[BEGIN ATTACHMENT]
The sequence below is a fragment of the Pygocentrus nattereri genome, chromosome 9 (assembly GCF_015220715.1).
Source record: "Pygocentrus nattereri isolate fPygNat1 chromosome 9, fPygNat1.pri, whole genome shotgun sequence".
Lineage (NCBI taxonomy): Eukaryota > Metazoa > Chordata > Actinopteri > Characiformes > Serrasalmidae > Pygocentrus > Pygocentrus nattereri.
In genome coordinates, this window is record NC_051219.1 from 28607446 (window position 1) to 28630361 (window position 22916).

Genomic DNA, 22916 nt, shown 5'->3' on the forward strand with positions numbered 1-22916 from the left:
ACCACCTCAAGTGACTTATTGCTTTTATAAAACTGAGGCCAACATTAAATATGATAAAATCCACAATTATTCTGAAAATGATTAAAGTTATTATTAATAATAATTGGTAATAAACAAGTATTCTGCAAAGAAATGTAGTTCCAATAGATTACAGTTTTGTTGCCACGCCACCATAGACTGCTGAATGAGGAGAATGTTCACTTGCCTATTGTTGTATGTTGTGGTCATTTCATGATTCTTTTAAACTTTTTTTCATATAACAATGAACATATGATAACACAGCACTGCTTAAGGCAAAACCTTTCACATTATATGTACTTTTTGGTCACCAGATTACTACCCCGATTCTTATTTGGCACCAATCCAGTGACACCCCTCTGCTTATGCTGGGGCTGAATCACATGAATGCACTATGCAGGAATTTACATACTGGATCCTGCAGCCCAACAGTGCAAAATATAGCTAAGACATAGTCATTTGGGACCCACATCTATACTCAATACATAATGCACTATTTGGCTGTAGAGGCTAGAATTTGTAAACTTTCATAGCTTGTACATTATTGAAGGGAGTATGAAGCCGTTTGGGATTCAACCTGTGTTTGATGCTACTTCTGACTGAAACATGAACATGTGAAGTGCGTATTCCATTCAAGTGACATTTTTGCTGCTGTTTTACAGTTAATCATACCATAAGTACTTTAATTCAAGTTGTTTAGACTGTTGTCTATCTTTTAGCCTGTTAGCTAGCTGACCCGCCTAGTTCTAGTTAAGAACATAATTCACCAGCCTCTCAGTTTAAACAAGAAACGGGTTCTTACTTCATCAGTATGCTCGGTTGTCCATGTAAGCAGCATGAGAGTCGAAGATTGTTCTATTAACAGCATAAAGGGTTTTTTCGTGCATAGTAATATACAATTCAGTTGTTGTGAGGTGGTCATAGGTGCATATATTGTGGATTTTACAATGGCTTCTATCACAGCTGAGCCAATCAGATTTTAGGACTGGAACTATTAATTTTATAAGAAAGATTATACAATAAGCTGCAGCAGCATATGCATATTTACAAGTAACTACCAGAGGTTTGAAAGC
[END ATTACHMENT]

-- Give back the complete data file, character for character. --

The sequence below is a fragment of the Pygocentrus nattereri genome, chromosome 9 (assembly GCF_015220715.1).
Source record: "Pygocentrus nattereri isolate fPygNat1 chromosome 9, fPygNat1.pri, whole genome shotgun sequence".
Lineage (NCBI taxonomy): Eukaryota > Metazoa > Chordata > Actinopteri > Characiformes > Serrasalmidae > Pygocentrus > Pygocentrus nattereri.
In genome coordinates, this window is record NC_051219.1 from 28607446 (window position 1) to 28630361 (window position 22916).

Genomic DNA, 22916 nt, shown 5'->3' on the forward strand with positions numbered 1-22916 from the left:
ACCACCTCAAGTGACTTATTGCTTTTATAAAACTGAGGCCAACATTAAATATGATAAAATCCACAATTATTCTGAAAATGATTAAAGTTATTATTAATAATAATTGGTAATAAACAAGTATTCTGCAAAGAAATGTAGTTCCAATAGATTACAGTTTTGTTGCCACGCCACCATAGACTGCTGAATGAGGAGAATGTTCACTTGCCTATTGTTGTATGTTGTGGTCATTTCATGATTCTTTTAAACTTTTTTTCATATAACAATGAACATATGATAACACAGCACTGCTTAAGGCAAAACCTTTCACATTATATGTACTTTTTGGTCACCAGATTACTACCCCGATTCTTATTTGGCACCAATCCAGTGACACCCCTCTGCTTATGCTGGGGCTGAATCACATGAATGCACTATGCAGGAATTTACATACTGGATCCTGCAGCCCAACAGTGCAAAATATAGCTAAGACATAGTCATTTGGGACCCACATCTATACTCAATACATAATGCACTATTTGGCTGTAGAGGCTAGAATTTGTAAACTTTCATAGCTTGTACATTATTGAAGGGAGTATGAAGCCGTTTGGGATTCAACCTGTGTTTGATGCTACTTCTGACTGAAACATGAACATGTGAAGTGCGTATTCCATTCAAGTGACATTTTTGCTGCTGTTTTACAGTTAATCATACCATAAGTACTTTAATTCAAGTTGTTTAGACTGTTGTCTATCTTTTAGCCTGTTAGCTAGCTGACCCGCCTAGTTCTAGTTAAGAACATAATTCACCAGCCTCTCAGTTTAAACAAGAAACGGGTTCTTACTTCATCAGTATGCTCGGTTGTCCATGTAAGCAGCATGAGAGTCGAAGATTGTTCTATTAACAGCATAAAGGGTTTTTTCGTGCATAGTAATATACAATTCAGTTGTTGTGAGGTGGTCATAGGTGCATATATTGTGGATTTTACAATGGCTTCTATCACAGCTGAGCCAATCAGATTTTAGGACTGGAACTATTAATTTTATAAGAAAGATTATACAATAAGCTGCAGCAGCATATGCATATTTACAAGTAACTACCAGAGGTTTGAAAGC